An ongoing legal battle over a monkey’s selfie has finally come to an end as activists from People for the Ethical Treatment of Animals (PETA) and wildlife photographer David Slater have reached an agreement.
The saga began in 2011 when a black crested macaque monkey named Naruto found a camera in the wilderness on the Indonesian island of Sulawesi that had been set up by Slater, the DW reports.
Naruto got ahold of the camera and used the cable switch attached to snap a few photos, including an adorable selfie that has since become famous.
As Slater initially took ownership of the image and began raking in big bucks for it, PETA activists sued him on Naruto’s behalf, maintaining that Slater had no right to profit from the monkey’s own work.
"Naruto has the right to own and benefit from the copyright ... in the same manner and to the same extent as any other author," the animal rights group reportedly said in their lawsuit at the time.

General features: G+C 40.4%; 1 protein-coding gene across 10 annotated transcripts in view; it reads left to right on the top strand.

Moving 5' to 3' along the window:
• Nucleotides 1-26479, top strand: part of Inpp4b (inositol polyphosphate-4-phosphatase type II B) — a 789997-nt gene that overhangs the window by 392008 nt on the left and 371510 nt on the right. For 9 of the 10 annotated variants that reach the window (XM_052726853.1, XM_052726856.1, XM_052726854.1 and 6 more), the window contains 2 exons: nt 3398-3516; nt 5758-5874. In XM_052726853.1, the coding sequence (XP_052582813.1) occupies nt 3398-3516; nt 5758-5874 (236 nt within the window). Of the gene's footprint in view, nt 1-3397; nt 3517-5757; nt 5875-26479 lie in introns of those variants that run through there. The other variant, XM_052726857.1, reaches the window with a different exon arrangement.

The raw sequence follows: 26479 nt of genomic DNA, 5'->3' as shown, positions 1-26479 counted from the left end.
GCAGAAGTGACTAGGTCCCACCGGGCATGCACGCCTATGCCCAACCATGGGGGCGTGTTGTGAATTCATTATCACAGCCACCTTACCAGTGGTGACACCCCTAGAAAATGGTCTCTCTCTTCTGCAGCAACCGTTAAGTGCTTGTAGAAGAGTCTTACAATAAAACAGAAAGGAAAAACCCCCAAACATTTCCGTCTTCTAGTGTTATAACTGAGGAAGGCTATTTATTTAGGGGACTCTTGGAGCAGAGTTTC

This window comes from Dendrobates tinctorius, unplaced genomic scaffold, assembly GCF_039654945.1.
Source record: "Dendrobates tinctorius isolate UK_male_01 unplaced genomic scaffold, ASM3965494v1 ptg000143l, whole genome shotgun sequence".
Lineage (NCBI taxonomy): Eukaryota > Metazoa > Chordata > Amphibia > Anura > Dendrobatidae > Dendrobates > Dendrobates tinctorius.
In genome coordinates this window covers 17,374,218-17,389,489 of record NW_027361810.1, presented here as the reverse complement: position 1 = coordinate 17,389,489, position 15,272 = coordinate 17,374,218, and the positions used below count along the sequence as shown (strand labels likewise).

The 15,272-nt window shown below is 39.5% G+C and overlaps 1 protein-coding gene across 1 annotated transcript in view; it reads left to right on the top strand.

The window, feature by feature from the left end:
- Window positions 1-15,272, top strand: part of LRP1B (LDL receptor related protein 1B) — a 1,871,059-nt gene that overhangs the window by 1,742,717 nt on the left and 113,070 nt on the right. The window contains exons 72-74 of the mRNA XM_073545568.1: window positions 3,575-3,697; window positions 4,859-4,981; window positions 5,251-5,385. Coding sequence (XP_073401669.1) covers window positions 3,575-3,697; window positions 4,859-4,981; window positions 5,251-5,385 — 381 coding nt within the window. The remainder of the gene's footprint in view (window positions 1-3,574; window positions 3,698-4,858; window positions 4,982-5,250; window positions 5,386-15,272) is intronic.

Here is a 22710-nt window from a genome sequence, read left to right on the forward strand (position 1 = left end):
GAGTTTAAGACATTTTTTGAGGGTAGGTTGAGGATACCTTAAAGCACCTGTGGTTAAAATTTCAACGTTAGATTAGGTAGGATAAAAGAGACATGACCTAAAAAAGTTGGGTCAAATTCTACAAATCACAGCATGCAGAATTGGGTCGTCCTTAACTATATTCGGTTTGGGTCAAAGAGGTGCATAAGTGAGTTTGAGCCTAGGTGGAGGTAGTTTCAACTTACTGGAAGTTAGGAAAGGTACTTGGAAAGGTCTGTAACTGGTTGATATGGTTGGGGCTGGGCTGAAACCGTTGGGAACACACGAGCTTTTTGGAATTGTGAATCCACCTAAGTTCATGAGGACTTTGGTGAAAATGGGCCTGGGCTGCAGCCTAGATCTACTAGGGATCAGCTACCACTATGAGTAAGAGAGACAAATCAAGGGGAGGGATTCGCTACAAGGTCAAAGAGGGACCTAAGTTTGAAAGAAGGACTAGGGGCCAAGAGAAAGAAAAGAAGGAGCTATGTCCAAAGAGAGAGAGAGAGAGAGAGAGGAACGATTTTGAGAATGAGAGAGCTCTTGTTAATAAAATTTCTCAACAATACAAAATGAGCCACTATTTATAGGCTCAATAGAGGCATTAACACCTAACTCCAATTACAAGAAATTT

Now, under the settlement’s terms, Slater has agreed to donate 25 percent of any future revenue from the image to charities that work to protect black crested macaques.
On Monday, Slater and PETA asked the 9th U.S. Circuit Court of Appeals in San Francisco to dismiss the case once and for all.
"PETA and David Slater agree that this case raises important, cutting-edge issues about expanding legal rights for non-human animals, a goal that they both support, and they will continue their respective work to achieve this goal," Slater and PETA said in a joint statement, according to The Washington Post.
It should be noted, however, that in 2014, the U.S. copyright office updated its policies, declaring that it would register copyrights only for works produced by human beings.
As this case lingered for nearly two years, it's surely a relief for both parties to finally settle the dispute in a way that offers a winning solution for everyone involved. Although, it is a bit baffling that they couldn't come to this conclusion sooner.